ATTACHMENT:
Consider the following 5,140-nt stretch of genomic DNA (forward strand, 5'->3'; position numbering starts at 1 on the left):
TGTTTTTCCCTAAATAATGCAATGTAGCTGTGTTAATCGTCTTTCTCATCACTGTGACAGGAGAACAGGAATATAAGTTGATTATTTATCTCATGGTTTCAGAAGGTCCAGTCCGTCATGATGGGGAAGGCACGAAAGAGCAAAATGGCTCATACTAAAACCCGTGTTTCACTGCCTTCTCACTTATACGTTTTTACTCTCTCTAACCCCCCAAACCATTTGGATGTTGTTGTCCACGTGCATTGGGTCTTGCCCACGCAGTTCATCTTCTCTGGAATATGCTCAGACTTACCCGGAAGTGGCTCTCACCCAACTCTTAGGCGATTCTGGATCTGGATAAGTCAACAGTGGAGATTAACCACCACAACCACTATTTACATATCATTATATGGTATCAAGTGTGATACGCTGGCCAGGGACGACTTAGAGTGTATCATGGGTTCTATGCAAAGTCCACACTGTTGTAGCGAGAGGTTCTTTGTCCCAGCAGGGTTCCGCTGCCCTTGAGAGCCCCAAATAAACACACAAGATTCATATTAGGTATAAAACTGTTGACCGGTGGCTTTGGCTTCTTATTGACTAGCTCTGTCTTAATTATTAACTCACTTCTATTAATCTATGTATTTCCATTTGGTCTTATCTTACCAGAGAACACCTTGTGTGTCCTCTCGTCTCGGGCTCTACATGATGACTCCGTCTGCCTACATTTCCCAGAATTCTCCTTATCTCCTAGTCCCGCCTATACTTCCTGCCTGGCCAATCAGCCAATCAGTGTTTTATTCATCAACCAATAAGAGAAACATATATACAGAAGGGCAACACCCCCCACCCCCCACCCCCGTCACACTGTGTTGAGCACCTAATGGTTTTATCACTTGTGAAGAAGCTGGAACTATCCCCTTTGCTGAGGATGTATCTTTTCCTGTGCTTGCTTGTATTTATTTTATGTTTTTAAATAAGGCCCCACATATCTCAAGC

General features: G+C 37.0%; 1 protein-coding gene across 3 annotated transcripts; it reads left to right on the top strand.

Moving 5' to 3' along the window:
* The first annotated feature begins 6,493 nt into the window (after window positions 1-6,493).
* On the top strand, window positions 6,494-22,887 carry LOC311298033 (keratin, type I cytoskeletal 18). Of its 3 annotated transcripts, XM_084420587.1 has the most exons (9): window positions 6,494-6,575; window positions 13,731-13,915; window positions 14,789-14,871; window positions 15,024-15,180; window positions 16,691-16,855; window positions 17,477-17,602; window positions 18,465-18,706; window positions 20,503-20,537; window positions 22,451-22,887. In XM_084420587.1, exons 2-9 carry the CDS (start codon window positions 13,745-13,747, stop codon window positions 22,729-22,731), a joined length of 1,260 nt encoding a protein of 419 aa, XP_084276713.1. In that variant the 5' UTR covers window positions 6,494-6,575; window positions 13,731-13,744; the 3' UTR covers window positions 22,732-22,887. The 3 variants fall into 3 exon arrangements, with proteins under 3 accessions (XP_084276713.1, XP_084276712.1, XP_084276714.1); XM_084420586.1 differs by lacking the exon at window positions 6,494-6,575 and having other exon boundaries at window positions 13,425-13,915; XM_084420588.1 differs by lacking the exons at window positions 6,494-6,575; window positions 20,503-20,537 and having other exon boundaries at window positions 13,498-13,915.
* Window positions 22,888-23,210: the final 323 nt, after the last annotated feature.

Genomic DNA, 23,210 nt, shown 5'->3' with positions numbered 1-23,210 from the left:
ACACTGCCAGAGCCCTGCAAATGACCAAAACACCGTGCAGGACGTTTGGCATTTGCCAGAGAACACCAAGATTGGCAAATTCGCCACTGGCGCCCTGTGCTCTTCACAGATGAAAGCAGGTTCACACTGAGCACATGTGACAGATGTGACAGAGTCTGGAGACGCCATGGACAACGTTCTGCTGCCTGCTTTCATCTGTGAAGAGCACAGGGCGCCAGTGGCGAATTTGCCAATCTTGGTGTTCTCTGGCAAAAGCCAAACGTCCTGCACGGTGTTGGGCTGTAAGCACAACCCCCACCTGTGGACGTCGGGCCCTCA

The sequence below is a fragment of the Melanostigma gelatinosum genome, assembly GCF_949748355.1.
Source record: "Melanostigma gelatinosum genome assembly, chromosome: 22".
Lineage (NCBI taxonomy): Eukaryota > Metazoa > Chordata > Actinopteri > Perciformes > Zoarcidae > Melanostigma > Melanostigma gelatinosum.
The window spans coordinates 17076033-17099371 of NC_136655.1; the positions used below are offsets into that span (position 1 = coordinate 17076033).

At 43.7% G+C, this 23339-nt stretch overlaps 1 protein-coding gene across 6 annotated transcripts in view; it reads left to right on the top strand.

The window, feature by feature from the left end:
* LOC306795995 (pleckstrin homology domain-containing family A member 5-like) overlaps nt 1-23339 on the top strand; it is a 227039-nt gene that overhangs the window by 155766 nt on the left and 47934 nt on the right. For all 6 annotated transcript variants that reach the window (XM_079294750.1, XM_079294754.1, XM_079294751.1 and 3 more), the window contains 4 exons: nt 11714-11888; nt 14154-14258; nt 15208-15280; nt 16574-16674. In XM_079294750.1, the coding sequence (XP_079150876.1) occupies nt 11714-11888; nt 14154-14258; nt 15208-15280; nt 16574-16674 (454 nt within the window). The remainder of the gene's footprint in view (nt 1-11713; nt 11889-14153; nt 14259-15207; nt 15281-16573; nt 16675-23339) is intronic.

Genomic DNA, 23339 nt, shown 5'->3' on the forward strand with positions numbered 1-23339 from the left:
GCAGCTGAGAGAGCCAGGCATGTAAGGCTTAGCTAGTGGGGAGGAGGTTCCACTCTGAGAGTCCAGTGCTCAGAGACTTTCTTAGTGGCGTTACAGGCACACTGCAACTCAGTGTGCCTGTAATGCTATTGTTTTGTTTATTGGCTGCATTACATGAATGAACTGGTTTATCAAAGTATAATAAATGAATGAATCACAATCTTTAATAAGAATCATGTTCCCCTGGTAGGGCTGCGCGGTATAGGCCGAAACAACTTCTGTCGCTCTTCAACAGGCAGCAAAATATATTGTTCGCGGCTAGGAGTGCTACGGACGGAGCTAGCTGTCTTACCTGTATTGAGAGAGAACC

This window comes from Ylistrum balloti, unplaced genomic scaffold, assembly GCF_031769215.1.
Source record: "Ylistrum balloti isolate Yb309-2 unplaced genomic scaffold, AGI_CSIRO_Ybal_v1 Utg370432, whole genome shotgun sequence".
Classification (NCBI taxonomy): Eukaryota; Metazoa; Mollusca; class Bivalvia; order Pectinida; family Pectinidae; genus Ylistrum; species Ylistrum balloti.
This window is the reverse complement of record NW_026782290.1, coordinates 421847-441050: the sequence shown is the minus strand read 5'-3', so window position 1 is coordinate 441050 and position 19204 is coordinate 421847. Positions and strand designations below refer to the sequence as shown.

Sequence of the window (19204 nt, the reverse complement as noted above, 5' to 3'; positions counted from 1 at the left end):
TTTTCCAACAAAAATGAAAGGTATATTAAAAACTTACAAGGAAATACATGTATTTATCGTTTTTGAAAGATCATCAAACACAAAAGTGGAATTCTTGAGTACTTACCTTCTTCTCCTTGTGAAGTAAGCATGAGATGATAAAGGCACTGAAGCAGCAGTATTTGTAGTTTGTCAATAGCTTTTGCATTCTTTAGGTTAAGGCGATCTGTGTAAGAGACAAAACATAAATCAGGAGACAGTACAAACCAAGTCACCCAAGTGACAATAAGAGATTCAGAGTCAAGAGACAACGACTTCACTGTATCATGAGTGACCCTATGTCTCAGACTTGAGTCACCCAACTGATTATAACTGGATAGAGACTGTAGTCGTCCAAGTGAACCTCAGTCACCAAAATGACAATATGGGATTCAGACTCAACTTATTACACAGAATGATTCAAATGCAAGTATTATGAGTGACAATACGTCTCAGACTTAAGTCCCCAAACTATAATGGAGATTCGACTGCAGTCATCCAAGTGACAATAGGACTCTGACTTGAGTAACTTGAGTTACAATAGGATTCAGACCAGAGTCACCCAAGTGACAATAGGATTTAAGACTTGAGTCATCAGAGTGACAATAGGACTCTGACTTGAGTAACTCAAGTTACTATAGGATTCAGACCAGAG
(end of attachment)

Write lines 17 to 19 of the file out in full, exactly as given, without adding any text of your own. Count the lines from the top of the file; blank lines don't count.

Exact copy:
Genomic DNA, 23339 nt, shown 5'->3' on the forward strand with positions numbered 1-23339 from the left:
GCAGCTGAGAGAGCCAGGCATGTAAGGCTTAGCTAGTGGGGAGGAGGTTCCACTCTGAGAGTCCAGTGCTCAGAGACTTTCTTAGTGGCGTTACAGGCACACTGCAACTCAGTGTGCCTGTAATGCTATTGTTTTGTTTATTGGCTGCATTACATGAATGAACTGGTTTATCAAAGTATAATAAATGAATGAATCACAATCTTTAATAAGAATCATGTTCCCCTGGTAGGGCTGCGCGGTATAGGCCGAAACAACTTCTGTCGCTCTTCAACAGGCAGCAAAATATATTGTTCGCGGCTAGGAGTGCTACGGACGGAGCTAGCTGTCTTACCTGTATTGAGAGAGAACC

This window comes from Ylistrum balloti, unplaced genomic scaffold, assembly GCF_031769215.1.